I did what he suggested and suddenly snapped back to utter normalcy, the clouded sensorium was gone. Oz told me later that this second exercise was supposed to remove the drug effect entirely, because that’s what he thought the “problem” was. But that’s not what happened.
The clouded sensorium wasn’t just gone, it had been replaced with total knowledge.
You’ve heard of lucid dreaming, right? One of the things that yogis and other deep meditation practitioners work towards is lucid waking. That, in short, is what happened to me after Oz’s second exercise.
All of my senses worked normally, but I realized I was exerting effort to make that true. It’s similar to yoga: When you hold a pose you can notice and release tension in uninvolved muscles. I felt the tension my mind was exerting to make everything normal, and I relaxed it.
The world around me turned a half-twist and changed into a rainbow-fractal-mandala: Colors and patterns looping away into uncountable infinities, non-human entities, the fourth wall breached, the grain of sand made aware of the large design.
A half-twist reverse, a little tension in the left brain, and it was all back to normal. It was like this: Is the dancer spinning left or right?
Both and neither. It’s your mind that is spinning.
The reality illusion was made lovingly clear, not only because it effortlessly skinned itself, but because in both versions I could lucidly and precisely control my own sense of vision. It appeared as though I was in complete control of my sensorium, up to and including the ability to switch it off (which I didn’t try).
It was devastatingly, observably, clear that this always has been, and always will be the case, for everyone, because the sensorium is an illusion that occurs entirely in your mind, over which you have complete control. It still feels like I’m describing the perfectly obvious.
For example, I got to bend a spoon. You do it by forgetting that spoons have physical properties, by realizing that they’re entirely a mental construct, and then bending your point of view, though I realize the idea is totally lost in translation.
Keeping well in mind the subjective nature of reality: I also had a run-in with the undead, which was surprisingly pleasant. We were walking through an alley behind a bunch of Chinese herbal medicine shops when I realized someone was step-matching us, which is a kind of sympathetic hunting magick. I turned, and saw something horrible. One day I’ll draw it, but for now Google images can approximate.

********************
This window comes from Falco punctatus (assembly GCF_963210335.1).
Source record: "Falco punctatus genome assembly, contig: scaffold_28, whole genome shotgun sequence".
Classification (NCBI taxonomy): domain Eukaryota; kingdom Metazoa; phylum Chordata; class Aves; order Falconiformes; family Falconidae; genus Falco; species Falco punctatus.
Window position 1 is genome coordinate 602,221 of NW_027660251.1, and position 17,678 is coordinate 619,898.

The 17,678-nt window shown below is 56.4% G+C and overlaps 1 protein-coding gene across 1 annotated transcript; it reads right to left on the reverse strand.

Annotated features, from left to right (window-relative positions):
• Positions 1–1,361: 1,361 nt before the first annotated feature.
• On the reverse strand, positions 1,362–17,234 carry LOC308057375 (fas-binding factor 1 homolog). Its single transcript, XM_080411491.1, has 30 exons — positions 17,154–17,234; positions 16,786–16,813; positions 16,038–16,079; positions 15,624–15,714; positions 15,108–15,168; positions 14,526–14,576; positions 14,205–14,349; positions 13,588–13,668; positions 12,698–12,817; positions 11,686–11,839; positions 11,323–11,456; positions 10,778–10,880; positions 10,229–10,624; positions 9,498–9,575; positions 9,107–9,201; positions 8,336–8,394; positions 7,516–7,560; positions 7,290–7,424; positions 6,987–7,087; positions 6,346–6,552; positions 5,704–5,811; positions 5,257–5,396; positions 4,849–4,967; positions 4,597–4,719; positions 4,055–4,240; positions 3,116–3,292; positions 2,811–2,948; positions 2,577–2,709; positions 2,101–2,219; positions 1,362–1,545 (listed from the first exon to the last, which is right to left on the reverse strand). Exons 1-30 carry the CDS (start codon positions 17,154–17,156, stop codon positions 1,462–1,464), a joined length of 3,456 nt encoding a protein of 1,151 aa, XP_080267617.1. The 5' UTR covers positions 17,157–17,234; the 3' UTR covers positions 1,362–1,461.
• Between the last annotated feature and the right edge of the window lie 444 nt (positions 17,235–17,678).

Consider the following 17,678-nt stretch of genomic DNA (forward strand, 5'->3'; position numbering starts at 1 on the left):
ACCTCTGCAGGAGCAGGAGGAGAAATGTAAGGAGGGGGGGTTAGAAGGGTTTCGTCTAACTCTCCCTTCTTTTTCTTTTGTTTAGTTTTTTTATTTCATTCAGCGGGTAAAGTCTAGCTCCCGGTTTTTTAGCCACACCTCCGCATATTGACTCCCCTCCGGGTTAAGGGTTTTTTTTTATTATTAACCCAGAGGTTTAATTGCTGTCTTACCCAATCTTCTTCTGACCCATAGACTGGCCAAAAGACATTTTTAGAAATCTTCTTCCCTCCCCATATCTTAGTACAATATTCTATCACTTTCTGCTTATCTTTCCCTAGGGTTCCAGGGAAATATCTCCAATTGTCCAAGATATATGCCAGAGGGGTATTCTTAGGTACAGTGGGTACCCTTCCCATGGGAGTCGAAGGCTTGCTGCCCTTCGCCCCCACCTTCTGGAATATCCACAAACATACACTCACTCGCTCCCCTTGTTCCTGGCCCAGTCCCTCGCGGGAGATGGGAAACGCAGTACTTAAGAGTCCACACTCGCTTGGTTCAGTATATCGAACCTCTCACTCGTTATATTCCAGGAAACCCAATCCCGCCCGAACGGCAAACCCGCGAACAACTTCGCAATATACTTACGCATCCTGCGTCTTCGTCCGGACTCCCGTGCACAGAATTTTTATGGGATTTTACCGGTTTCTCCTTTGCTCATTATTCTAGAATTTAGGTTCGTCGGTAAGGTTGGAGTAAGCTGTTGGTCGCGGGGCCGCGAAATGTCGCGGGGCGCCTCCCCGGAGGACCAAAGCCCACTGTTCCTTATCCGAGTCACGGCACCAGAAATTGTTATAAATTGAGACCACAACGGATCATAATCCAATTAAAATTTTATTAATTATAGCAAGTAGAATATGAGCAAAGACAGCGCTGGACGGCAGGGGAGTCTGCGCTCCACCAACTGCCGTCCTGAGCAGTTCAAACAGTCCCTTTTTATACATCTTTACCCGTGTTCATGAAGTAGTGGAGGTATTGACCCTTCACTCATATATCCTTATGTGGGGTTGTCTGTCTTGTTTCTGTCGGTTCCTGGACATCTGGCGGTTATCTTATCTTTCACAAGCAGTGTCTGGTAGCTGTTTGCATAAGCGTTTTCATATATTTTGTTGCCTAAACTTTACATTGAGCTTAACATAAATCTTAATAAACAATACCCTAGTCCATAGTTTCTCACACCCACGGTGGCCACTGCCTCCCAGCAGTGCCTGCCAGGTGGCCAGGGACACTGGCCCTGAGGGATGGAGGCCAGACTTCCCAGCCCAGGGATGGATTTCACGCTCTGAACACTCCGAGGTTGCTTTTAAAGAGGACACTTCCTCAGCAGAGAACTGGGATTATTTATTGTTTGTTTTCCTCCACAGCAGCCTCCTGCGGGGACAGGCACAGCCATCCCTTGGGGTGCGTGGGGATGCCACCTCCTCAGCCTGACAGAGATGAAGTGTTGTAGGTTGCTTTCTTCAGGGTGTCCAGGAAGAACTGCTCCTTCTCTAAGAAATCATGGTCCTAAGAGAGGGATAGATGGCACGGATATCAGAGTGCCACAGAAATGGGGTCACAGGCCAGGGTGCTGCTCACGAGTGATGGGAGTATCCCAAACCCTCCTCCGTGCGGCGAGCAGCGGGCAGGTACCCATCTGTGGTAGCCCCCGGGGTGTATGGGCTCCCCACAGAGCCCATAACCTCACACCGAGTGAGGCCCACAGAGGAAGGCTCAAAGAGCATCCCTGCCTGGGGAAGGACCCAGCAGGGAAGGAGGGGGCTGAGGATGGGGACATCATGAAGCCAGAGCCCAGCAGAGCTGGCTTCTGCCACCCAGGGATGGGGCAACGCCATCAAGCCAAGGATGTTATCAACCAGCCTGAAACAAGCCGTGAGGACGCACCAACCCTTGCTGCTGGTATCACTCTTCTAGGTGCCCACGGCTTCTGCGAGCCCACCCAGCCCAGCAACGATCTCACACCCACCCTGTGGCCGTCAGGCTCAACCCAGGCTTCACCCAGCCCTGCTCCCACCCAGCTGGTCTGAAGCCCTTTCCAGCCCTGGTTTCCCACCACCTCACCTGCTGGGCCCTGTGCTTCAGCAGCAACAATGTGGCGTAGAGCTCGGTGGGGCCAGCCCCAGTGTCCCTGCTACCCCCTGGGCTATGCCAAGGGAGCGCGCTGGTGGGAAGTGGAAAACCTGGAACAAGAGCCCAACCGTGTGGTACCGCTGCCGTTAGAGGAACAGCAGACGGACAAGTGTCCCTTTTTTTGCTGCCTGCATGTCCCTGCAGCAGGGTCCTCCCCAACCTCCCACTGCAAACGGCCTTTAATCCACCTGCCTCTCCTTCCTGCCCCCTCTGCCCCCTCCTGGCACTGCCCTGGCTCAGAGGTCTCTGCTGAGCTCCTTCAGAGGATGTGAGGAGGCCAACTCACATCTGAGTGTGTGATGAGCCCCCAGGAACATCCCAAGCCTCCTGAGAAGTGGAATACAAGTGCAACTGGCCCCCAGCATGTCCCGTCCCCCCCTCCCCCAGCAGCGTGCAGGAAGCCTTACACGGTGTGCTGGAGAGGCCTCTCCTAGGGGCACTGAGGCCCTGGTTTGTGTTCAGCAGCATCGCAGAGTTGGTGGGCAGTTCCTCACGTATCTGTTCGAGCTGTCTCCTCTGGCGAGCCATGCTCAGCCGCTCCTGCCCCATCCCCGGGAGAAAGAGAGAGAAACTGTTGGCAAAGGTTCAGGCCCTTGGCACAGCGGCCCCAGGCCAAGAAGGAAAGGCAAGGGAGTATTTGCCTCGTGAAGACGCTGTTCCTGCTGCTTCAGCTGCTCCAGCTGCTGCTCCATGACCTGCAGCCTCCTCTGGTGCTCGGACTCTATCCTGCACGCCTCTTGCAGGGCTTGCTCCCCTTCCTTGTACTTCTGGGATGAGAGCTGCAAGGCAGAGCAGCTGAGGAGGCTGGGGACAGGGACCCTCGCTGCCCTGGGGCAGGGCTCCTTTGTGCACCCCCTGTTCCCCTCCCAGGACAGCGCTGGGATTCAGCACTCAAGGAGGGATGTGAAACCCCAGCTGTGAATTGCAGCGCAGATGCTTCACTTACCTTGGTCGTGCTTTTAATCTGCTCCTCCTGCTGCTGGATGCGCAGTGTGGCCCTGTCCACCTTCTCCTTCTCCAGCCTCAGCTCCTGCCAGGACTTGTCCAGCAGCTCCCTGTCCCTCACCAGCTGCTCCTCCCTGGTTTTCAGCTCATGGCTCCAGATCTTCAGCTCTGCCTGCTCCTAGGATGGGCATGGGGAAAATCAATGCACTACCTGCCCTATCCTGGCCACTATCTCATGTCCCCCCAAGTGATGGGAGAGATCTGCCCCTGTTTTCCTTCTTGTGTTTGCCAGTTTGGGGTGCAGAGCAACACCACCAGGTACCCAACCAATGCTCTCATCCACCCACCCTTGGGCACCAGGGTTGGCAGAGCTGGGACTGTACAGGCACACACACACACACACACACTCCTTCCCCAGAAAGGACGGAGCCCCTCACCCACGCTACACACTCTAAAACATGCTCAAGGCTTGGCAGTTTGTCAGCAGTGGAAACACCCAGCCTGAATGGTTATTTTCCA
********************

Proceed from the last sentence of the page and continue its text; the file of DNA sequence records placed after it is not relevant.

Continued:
I realized that I should have been scared, but wasn’t — like how you realize “oh, that ghost was supposed to frighten me” at Disneyland. I just looked back calmly, unafraid until it shuffle-ran away. It wasn’t like the thing could hurt me. It, like everything else, was just a figment of my imagination. Fear, it turns out, is what thoughts like that thing eat. Calm assertiveness, like you use with animals, is key, as is remembering the symbolic nature of everything.
Yoga, suddenly, made perfect sense. I took a breath so deep that the sensorium breathed, walls bowed, the wind blew, and trees bent and rattled. A simple sun salutation, the clouds parted, and the entire world stretched with me. Tree pose: Because trees know more than they’re letting on. It’s not you that bends, it’s reality.
The come-down was non-existent. I meditated in a park that quite obviously had fantastic chi while I slowly lost control of my senses. The eyelid of the mind drooped shut. Infinite knowledge was replaced with simple faith, like when you know a result but forget the proof.
I’ve spent the last five days writing, meditating, and doing yoga, if one bothers separating them into distinct activities. The further in time I get from the experience the less gibberish-filled my explanations become. I’m learning the bits that are real “you had to be there” stories, like when I figured out the sound of one hand clapping.
The whole multi-day experience was very interesting, very deep. I’m still integrating.